At the lower end of the price spectrum, it may be that certain corners have been cut in order to keep the cost as low as possible, or that certain factors need fine-tuning. For a beginner, these elements will not likely be an issue. That’s not to say there isn’t value to be had at the lower end, but it pays to do your research and, where possible, to try out a few models before you buy. Let’s now take a look at some of the best cheap electrics under $/£500 to point you in the right direction.
Best cheap electric guitars under £/$500 to buy
The Yamaha Pacifica has long proved a benchmark for quality and specification, and the 112V remains one of the best guitars for beginners. The 112 is far from fancy and simply concentrates on the bare necessities. Yet the construction is of excellent quality. Trust us, if looked after this will be a guitar for life.
By design it's an altogether more modern, brighter and lighter take on a hot-rod Strat. But when we say brighter that doesn't mean overly shrill. In fact the bridge humbucker will surprise some, it's beefy without being too mid-range heavy and although the coil-split proves a little bland played clean, with a distortion boost it's a pretty useful gnarly and wiry rhythm voice.
It's good to have the choice too when mixed with the middle pickup - switching between the full and split coil here is subtle but, especially with cleaner 'class A' amp voicings, there's enough character difference to be useable.
The solo single-coils impress - plenty of percussion and with a little mid-range beef added from the amp these get you to the correct Texas toneland. Neck and middle combined produces a fine modern Strat-like mix - the added brightness will cut through a multi-FX patch nicely.
Read our full Yamaha Pacifica 112V review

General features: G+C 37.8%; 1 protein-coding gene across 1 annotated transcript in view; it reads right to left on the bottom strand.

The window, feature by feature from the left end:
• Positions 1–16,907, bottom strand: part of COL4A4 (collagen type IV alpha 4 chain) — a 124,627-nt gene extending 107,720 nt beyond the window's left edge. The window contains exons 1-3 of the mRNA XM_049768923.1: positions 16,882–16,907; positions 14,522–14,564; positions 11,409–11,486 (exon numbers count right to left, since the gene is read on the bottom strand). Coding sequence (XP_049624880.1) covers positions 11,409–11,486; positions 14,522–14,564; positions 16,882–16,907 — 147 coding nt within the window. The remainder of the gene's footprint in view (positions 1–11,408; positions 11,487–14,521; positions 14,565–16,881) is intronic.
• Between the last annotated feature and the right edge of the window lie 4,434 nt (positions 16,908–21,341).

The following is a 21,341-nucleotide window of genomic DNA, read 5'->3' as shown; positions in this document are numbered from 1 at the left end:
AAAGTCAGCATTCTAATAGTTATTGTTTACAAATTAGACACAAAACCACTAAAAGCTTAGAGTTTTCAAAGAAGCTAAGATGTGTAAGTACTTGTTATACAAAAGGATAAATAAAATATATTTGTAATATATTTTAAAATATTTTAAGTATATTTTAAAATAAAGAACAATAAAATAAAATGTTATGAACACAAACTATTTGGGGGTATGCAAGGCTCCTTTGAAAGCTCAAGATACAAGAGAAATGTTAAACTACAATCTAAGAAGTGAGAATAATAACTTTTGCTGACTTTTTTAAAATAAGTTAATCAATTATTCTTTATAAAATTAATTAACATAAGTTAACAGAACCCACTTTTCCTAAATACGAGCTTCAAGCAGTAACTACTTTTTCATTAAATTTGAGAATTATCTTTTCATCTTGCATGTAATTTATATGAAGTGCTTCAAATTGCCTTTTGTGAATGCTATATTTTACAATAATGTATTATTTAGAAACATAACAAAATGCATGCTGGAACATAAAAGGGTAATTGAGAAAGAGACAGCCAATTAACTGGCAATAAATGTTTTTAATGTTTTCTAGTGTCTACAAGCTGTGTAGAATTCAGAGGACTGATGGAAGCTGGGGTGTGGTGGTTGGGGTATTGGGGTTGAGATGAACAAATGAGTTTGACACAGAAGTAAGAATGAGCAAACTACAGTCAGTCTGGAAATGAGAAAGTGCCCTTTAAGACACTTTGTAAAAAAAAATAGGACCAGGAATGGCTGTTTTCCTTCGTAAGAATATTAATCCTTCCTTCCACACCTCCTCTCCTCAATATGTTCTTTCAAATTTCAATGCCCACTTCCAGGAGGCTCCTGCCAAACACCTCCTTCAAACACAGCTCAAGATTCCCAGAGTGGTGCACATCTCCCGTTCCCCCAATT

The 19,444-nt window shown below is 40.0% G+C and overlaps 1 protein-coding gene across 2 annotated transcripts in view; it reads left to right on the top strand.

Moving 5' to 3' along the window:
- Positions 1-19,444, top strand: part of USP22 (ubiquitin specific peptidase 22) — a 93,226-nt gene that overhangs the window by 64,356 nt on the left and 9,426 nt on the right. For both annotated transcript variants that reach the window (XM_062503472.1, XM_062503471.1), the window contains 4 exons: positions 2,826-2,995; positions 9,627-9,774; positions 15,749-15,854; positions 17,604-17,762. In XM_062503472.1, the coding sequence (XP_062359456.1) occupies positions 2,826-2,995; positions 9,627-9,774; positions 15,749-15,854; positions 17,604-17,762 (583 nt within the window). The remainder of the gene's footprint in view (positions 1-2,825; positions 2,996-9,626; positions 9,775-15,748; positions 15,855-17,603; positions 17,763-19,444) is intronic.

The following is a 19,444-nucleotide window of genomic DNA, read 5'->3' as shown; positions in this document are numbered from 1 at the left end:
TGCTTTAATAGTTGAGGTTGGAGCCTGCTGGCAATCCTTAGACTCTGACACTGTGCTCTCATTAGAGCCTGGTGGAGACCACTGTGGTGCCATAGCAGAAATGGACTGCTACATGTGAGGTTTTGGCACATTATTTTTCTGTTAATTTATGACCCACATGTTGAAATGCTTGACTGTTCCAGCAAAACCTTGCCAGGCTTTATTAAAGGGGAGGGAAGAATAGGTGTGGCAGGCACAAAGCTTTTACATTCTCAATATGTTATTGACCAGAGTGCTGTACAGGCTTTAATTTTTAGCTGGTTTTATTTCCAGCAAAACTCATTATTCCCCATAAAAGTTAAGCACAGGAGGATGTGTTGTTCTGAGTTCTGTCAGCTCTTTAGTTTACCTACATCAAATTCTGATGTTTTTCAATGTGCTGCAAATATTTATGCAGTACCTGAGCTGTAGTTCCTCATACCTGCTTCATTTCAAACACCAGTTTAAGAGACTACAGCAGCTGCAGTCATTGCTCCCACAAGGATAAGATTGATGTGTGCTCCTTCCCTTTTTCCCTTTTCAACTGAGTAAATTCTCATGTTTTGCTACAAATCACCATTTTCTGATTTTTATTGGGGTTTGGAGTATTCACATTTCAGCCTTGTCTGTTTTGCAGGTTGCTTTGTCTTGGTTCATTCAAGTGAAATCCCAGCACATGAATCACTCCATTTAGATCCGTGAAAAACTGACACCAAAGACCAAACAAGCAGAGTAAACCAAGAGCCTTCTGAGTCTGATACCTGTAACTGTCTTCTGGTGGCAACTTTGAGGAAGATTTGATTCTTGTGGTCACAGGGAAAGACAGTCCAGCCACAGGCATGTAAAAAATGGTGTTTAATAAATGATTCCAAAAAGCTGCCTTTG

The Streamliner concept is simple: to create more affordable Gretsch guitars without losing their specific DNA. Two new Broad'Tron humbuckers are controlled in classic Gretsch style by a three-way toggle selector switch on the bass side shoulder, a master volume on the treble side horn, and then a trio of controls by the treble-side f-hole for individual-pickup volume and master tone.
The G2622's construction gives a different response and resonance to other new releases from Gretsch and, with these pickups, moves further from the Gretsch sound. And while its construction gives it a more solid, or at least ES-335, character, it's a little more airy and less punchy with a softer, squashier tonality.
The beefier pickups certainly don't nail a classic Gretsch tonality – although if that's what you want, the full-size pickups are easy to replace – but they do broaden the sonic potential, especially for more gained styles, while staying close to the classic iconography. If you want a great-value semi-hollow, this is among the best electric guitars for under $500.
Read our full Gretsch G2622 Streamliner review
You might expect PRS's budget take on its venerable Custom 24 to pale in comparison to the real deal, but that certainly isn't the case. Considering the price, this is one impressively put-together instrument; we scoured our review model for signs of the guitar's price tag, and all we could find was a slightly loose vibrato arm fitting – a minor point.
Like the traditional USA-made Custom 24 design, there's no scratchplate, so the SE Standard 24's electronics are installed in a cavity. The non-locking SE-level tuners are smooth-handling, and visually, you'd struggle to distinguish the vibrato from top-end PRS guitars.